|Scientific Name:||Phoebastria nigripes|
|Species Authority:||(Audubon, 1849)|
Diomedea nigripes nigripes Turbott (1990)
Diomedea nigripes nigripes Stotz et al. (1996)
Diomedea nigripes nigripes Cramp and Simmons (1977-1994)
Diomedea nigripes nigripes Sibley and Monroe (1990, 1993)
|Taxonomic Source(s):||del Hoyo, J., Collar, N.J., Christie, D.A., Elliott, A. and Fishpool, L.D.C. 2014. HBW and BirdLife International Illustrated Checklist of the Birds of the World. Lynx Edicions BirdLife International, Barcelona, Spain and Cambridge, UK.|
|Identification information:||Identification. 68-74 cm. Small, all dark albatross, uppertail coverts normally white. Dark bill, dark legs. Juvenile, even more uniform brown. Similar species. None within range.|
|Red List Category & Criteria:||Near Threatened ver 3.1|
|Reviewer(s):||Butchart, S. & Symes, A.|
|Contributor(s):||Flint, B., Gales, R., Gilman, E., Harrison, C., Lewison, R., Misiak, W., Mitchell, L., Nel, D., Nisbet, I., Phillips, R., Rivera, K. & Shaffer, S.|
|Facilitator/Compiler(s):||Butchart, S., Calvert, R., Small, C., Sullivan, B., Taylor, J. & Symes, A.|
An analysis of recent data suggests that this species's population is not undergoing rapid declines, as once thought, and is either stable or increasing. However, modelling of the likely effects of mortality caused by longline fishing fleets, combined with potential losses to breeding colonies from sea-level rise and storm surges, suggests it is appropriate to precautionarily predict a moderately rapid population decline over the next three generations (56 years), hence its classification as Near Threatened rather than Least Concern.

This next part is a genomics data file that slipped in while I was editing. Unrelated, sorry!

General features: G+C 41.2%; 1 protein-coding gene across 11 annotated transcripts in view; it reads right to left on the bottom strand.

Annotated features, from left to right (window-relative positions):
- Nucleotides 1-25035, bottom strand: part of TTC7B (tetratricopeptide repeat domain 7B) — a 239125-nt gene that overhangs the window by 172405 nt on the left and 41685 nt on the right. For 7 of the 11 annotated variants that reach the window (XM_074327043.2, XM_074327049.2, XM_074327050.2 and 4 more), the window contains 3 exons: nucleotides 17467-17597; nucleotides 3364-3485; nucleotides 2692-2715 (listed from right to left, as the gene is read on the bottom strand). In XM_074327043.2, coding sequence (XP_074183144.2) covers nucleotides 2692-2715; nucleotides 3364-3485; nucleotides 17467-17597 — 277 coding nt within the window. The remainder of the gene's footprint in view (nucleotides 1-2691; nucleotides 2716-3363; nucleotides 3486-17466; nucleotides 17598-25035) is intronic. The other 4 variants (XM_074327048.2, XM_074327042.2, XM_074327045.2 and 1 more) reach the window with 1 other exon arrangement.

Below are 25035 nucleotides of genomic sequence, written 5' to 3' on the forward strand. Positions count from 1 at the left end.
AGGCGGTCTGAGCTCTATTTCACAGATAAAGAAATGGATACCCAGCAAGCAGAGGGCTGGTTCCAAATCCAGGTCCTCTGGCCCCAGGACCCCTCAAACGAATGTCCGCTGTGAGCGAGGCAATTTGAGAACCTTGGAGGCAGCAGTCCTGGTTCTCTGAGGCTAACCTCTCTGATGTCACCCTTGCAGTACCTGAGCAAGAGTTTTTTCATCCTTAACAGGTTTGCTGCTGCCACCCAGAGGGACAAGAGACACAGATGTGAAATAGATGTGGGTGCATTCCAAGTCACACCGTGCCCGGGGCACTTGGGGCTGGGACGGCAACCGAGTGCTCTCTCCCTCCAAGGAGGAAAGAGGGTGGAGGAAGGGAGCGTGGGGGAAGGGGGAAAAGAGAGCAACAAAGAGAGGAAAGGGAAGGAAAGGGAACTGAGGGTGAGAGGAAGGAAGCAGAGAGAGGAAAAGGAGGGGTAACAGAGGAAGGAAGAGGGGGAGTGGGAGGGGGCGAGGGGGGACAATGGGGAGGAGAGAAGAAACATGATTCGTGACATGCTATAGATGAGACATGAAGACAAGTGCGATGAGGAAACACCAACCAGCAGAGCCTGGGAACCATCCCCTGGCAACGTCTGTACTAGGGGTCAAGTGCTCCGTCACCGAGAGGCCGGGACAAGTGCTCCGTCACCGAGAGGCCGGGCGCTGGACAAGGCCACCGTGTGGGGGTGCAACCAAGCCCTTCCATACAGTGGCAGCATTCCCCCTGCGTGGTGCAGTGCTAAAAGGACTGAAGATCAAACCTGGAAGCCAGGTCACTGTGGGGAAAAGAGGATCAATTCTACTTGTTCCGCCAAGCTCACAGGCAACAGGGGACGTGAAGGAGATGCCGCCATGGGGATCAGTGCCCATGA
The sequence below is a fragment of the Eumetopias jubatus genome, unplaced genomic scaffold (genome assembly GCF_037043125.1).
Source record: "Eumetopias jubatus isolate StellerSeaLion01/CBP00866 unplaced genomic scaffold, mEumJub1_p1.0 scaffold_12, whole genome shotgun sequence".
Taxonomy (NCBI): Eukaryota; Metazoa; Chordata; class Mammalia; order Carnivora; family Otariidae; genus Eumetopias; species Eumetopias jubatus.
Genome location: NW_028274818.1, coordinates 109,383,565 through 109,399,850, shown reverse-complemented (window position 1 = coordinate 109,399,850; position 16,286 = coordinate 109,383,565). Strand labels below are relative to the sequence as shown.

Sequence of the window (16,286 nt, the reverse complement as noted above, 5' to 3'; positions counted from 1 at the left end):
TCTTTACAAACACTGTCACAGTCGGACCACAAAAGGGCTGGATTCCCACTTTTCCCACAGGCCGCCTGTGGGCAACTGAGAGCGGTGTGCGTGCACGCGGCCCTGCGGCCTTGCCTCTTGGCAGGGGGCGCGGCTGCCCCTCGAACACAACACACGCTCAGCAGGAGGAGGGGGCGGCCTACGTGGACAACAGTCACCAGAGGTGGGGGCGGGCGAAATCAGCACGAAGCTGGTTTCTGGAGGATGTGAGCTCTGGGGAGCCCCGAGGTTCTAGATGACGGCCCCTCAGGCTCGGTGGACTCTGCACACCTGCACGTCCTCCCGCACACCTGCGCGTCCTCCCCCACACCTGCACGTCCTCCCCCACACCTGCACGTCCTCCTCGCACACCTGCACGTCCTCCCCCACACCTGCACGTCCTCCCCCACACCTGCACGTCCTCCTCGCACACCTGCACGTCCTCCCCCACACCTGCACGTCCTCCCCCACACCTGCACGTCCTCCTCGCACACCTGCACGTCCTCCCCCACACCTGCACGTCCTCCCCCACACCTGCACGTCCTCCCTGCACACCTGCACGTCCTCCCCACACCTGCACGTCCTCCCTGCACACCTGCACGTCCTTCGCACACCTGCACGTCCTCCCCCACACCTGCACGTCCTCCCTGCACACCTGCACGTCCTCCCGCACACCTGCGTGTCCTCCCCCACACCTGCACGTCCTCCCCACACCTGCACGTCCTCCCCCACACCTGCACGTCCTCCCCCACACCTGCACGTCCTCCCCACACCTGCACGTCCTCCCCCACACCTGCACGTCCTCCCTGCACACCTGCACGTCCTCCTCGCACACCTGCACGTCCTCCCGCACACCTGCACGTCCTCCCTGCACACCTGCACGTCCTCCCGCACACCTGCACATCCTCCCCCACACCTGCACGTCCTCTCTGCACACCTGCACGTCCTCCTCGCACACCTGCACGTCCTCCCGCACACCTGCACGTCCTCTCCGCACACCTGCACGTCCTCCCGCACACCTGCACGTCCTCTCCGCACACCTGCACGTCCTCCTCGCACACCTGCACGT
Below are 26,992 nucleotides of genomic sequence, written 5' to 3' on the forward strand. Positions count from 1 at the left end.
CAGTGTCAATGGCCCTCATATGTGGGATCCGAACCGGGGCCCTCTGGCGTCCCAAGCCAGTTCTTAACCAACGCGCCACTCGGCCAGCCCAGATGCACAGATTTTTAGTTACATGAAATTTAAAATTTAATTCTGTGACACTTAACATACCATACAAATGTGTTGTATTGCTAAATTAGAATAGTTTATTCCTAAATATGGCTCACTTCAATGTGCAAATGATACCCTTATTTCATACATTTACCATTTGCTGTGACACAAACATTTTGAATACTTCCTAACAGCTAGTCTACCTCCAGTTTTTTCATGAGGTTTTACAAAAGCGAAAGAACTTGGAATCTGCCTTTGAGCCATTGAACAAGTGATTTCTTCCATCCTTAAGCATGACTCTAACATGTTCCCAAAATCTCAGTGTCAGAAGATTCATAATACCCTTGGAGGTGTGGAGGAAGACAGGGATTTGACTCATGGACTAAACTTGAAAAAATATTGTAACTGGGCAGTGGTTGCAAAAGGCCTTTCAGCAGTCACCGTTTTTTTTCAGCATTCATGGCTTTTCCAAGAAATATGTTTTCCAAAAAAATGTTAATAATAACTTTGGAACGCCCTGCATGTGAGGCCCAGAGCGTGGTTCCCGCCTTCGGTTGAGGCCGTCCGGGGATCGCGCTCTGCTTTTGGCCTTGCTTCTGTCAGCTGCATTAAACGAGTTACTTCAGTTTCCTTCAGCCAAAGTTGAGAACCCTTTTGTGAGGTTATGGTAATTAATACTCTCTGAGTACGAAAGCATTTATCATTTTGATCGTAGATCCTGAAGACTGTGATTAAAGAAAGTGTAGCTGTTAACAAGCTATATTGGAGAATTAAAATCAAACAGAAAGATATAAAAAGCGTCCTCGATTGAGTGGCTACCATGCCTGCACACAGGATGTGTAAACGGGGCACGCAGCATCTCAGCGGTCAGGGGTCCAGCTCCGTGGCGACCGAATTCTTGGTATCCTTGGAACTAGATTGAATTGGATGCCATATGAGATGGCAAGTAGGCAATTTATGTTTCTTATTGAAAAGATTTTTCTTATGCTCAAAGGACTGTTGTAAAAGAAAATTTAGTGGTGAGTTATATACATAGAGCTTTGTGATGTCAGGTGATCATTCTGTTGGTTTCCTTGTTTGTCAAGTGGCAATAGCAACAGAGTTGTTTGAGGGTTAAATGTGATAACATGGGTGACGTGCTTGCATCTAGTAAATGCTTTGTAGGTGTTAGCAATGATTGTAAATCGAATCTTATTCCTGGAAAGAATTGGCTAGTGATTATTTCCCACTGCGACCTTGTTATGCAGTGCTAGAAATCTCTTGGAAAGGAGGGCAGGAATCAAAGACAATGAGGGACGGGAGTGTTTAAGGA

|Previously published Red List assessments:|
|Range Description:||Phoebastria nigripes breeds on the Northwestern Hawaiian Islands (USA), the US Minor Outlying Islands and three outlying islands of Japan, colonies having been lost from other Pacific islands (Whittow 1993, Cousins 1998). In total there are estimated to be 64,500 pairs breeding each year (Flint 2007, Naughton et al. 2007) in at least 14 locations. The largest populations are c.24,000 and 21,000 pairs on Midway Atoll and Laysan Island respectively, which together account for 73% of the global population (Flint 2007, Naughton et al. 2007). On Torishima, 914 chicks were reared from 1,219 pairs in 1998, compared with just 20 in 1964 (Cousins and Cooper 2000). The species disperses widely over the northern Pacific Ocean, particularly to the north-east, towards the coastal waters of North America. There have been occasional records in the southern hemisphere (Carboneras 1992b, Fernandez et al. 2001, Hyrenbach and Dotson 2001, BirdLife International 2004, Hyrenbach et al. 2006, S. Shaffer in litt. 2007).|
Native:Canada; China; Guam; Japan; Korea, Republic of; Marshall Islands; Mexico; Micronesia, Federated States of ; Russian Federation; Taiwan, Province of China; United States (Hawaiian Is.); United States Minor Outlying Islands
Present - origin uncertain:Northern Mariana Islands; Palau; Philippines